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Countertransference feelings and personality disorders: a psychometric evaluation of a brief version of the Feeling Word Checklist (FWC-BV)

Abstract

Background

The Feeling Word Checklist (FWC) is a self-report questionnaire designed to assess therapists’ countertransference (CT) feelings. The primary aim of the study was to evaluate the psychometric properties of a brief, 12-item version of the Feeling Word Checklist (FWC-BV). The second aim was to validate the factor structure by examining the associations between the FWC-BV factors, patients’ personality pathology and therapeutic alliance (TA).

Methods

Therapists at 13 different outpatient units within the Norwegian Network of Personality Disorders participated, and the study includes therapies for a large sample of patients (N = 2425) with personality pathology. Over a period of 2.5 years, therapists completed the FWC-BV for each patient in therapy every 6 months. Statistical methods included exploratory (EFA) and confirmatory (CFA) factor analysis. Internal consistency was estimated using Mc Donald’s coefficient Omega (ωt). The Structured Clinical Interview for DSM-IV – Axis II (SCID II) and Mini International Neuropsychiatric Interview (MINI) were used as diagnostic instruments, and patient-rated TA was assessed using the Working Alliance Inventory (WAI-SR).

Results

Factor analyses revealed three clinically meaningful factors: Inadequate, Idealised and Confident. These factors had acceptable psychometric properties. Most notably, a number of borderline PD criteria correlated positively with the factors Inadequate and Idealised, and negatively with the factor Confident. All the factors correlated significantly with at least one of the WAI-SR subscales.

Conclusions

The FWC-BV measures three clinically meaningful aspects of therapists’ CT feelings. This brief version of the FWC seems satisfactory for use in further research and in clinical contexts.

Peer Review reports

Background

Sigmund Freud first introduced the term countertransference (CT) to refer to an analyst’s transference to the patient [1]. That is, therapists unconsciously displace feelings from their past onto analytic situations. Ideally, this is not supposed to happen; analysts are supposed to stay calm and objective, allowing no personal material to interfere with therapy. In this narrow Freudian view, CT is essentially an obstacle to be overcome, arising from therapists’ own unresolved conflicts. Freud’s solution was for therapists to undergo more analyses to become aware of and gain control over such potentially disturbing feelings. In the 1950s, the concept of CT broadened. It was now seen as a road to knowledge about the patients’ problems, as patients communicate something important about their inner world with the feelings they induce in their therapist. In this broader view, CT is understood as all the feelings evoked in the therapist, both conscious and unconscious [2, 3]. Later, the concept has been further modified with what is referred to as relational psychoanalysis and is here seen more as a co-created phenomenon [4,5,6]. According to Gabbard [7, 8], CT has expanded to encapsulate both the narrow and the broad view. However, there is still a controversy within the psychoanalytic community as to what countertransference is and what role it plays during treatment. In this study, CT is defined as the therapist’s emotional response to the patient, that is, the feelings evoked when treating a patient.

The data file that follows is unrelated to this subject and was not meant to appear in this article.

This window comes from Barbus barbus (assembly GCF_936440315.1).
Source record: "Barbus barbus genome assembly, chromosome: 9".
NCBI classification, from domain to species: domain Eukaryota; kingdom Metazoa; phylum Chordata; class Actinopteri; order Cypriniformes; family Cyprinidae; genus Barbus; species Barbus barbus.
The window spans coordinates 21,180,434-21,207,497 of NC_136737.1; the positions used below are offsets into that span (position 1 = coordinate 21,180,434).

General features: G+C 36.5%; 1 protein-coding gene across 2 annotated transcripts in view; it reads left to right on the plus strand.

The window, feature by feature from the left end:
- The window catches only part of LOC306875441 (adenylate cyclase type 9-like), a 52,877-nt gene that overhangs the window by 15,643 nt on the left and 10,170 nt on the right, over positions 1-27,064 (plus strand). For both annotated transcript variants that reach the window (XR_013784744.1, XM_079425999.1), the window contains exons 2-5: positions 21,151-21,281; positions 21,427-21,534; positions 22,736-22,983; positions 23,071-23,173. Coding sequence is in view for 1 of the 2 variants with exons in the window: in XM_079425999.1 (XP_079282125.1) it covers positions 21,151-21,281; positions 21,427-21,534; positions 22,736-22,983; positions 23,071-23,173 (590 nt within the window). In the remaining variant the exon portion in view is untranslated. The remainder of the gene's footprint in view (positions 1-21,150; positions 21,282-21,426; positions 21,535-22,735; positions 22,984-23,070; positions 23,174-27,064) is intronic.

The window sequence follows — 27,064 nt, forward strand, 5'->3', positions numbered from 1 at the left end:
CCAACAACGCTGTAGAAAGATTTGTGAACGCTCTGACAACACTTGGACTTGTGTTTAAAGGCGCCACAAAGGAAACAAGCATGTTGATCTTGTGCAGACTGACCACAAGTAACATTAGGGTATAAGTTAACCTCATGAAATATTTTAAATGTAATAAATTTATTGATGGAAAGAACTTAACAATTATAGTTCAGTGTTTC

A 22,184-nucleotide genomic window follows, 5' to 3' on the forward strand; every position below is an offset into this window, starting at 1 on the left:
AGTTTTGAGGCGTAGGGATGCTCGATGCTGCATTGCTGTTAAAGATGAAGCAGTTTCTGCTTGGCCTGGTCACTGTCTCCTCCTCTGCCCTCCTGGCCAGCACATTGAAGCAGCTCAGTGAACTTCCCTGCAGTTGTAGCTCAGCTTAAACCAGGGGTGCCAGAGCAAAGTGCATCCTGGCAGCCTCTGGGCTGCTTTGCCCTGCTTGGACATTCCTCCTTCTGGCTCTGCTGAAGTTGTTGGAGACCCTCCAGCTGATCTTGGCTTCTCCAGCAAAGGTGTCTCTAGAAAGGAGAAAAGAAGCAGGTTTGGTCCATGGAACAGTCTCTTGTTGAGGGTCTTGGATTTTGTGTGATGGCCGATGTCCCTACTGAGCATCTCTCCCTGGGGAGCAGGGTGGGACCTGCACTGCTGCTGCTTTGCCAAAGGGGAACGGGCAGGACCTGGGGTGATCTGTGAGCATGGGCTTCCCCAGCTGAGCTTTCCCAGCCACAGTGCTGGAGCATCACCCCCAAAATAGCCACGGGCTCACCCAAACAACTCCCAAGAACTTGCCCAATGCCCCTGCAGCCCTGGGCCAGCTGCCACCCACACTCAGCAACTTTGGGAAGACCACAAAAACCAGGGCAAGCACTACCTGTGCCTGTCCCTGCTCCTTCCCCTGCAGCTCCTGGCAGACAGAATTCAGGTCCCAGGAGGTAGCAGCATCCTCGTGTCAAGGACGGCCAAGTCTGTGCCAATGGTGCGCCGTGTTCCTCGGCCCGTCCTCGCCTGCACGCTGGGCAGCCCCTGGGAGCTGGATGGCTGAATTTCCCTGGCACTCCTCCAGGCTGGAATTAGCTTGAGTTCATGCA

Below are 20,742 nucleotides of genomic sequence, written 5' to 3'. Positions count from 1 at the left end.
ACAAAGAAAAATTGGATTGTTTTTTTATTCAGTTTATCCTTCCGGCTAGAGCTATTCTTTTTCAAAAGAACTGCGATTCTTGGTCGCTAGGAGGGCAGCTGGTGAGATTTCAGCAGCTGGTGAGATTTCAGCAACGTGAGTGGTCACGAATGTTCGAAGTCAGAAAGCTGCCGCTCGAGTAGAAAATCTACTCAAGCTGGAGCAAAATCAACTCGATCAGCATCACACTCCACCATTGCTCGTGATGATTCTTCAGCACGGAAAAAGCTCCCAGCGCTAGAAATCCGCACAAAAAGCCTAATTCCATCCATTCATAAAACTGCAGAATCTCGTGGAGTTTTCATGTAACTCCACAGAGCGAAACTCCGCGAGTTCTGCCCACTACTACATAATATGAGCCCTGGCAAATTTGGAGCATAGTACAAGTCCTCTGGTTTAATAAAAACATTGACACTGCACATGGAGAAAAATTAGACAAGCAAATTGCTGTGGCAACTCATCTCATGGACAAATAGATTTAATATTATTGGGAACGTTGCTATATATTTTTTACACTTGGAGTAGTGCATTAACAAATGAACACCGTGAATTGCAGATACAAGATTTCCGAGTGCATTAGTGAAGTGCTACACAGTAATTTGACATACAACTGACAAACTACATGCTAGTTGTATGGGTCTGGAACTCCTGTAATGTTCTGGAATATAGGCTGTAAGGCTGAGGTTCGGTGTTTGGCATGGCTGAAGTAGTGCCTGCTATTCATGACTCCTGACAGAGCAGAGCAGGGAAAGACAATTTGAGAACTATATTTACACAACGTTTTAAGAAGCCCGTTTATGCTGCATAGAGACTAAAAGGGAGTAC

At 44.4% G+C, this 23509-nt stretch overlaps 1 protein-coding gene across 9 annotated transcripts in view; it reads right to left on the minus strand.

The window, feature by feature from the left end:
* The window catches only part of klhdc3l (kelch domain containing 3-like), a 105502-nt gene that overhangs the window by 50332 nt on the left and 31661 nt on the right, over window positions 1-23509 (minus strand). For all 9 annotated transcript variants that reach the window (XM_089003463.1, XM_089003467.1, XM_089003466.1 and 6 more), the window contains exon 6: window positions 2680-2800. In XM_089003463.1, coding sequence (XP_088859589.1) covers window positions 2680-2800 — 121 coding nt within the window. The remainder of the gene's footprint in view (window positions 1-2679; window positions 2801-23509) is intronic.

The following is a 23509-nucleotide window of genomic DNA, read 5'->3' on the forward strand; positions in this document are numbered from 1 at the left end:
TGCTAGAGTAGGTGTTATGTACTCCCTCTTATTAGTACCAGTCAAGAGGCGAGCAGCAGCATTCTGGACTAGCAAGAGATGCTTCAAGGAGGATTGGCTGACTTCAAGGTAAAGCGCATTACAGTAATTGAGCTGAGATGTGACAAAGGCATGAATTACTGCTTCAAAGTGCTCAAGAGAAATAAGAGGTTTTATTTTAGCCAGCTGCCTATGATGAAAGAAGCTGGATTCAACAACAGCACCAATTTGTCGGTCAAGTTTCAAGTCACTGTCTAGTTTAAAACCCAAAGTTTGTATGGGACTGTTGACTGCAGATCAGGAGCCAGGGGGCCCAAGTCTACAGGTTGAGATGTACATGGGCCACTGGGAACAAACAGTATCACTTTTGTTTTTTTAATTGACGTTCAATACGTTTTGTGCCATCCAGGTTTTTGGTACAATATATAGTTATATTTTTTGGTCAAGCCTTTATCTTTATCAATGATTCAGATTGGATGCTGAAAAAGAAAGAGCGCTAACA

Although the concept of CT originally derives from psychoanalytic theory, several current psychotherapeutic approaches regard the therapist’s emotional reactions as an important aspect of the therapeutic process [9,10,11]. However, historically, empirical work on CT has been sparse compared to the enormous amount of theoretical literature written about the phenomenon. A main challenge in the development of systematic research has been the lack of a common definition of CT. Additionally, CT is conceptualized as a partially unconscious process, and therefore difficult to assess. What can be measured are its manifestations. In the present study, we used a questionnaire (FWC-BV) designed to capture the therapist’s self-reported feelings. That is, the feelings and experiences the therapists become aware of, acknowledge, remember and are willing to report after sessions [12]. With self-reports, we only get access to the conscious manifestations of CT. Thus, we might only capture a small part of the CT phenomenon with this method. From a psychoanalytic perspective, it is theorized that it is the feelings that we are not aware of that often drive us to act. Patients with personality disorders (PD) may particularly evoke strong emotions in the therapist and in severe cases CT can contribute to derailing treatment. However, clinical experience suggests that by focusing on CT, we can see that the same patterns in the therapeutic dyad are repeated over and over again. The therapist may then gradually become more aware of CT [12]. Despite the obvious weakness that self-reports only capture the conscious aspects of CT, recent studies have concluded that self-reports can measure CT phenomena in clinically sophisticated and psychometrically sound ways [9, 13, 14]. Additionally, questionnaires can provide a method of capturing information about the treatment process, which may help clinicians make diagnostic and therapeutic use of their own response to the patient [9, 13, 14].